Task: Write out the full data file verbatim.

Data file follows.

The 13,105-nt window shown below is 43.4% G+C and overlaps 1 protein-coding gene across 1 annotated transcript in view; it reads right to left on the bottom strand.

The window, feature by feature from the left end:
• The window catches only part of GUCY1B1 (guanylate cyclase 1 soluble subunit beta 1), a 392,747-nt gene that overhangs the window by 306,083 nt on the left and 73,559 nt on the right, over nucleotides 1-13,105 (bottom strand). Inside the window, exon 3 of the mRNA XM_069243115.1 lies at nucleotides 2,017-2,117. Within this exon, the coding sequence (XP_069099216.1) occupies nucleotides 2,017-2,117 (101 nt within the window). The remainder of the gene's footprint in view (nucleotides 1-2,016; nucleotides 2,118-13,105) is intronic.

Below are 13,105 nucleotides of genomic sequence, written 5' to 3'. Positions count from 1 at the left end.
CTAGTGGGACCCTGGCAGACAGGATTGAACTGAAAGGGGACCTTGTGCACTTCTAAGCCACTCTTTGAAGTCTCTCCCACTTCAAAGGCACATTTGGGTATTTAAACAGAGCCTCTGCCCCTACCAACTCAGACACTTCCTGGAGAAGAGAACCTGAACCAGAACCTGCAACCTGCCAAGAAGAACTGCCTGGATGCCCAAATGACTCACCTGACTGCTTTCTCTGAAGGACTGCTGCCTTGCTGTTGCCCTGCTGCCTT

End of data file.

The 13,105-nt window shown below is 43.4% G+C and overlaps 1 protein-coding gene across 1 annotated transcript in view; it reads right to left on the bottom strand.

The window, feature by feature from the left end:
• The window catches only part of GUCY1B1 (guanylate cyclase 1 soluble subunit beta 1), a 392,747-nt gene that overhangs the window by 306,083 nt on the left and 73,559 nt on the right, over nucleotides 1-13,105 (bottom strand). Inside the window, exon 3 of the mRNA XM_069243115.1 lies at nucleotides 2,017-2,117. Within this exon, the coding sequence (XP_069099216.1) occupies nucleotides 2,017-2,117 (101 nt within the window). The remainder of the gene's footprint in view (nucleotides 1-2,016; nucleotides 2,118-13,105) is intronic.

Below are 13,105 nucleotides of genomic sequence, written 5' to 3'. Positions count from 1 at the left end.
CTAGTGGGACCCTGGCAGACAGGATTGAACTGAAAGGGGACCTTGTGCACTTCTAAGCCACTCTTTGAAGTCTCTCCCACTTCAAAGGCACATTTGGGTATTTAAACAGAGCCTCTGCCCCTACCAACTCAGACACTTCCTGGAGAAGAGAACCTGAACCAGAACCTGCAACCTGCCAAGAAGAACTGCCTGGATGCCCAAATGACTCACCTGACTGCTTTCTCTGAAGGACTGCTGCCTTGCTGTTGCCCTGCTGCCTT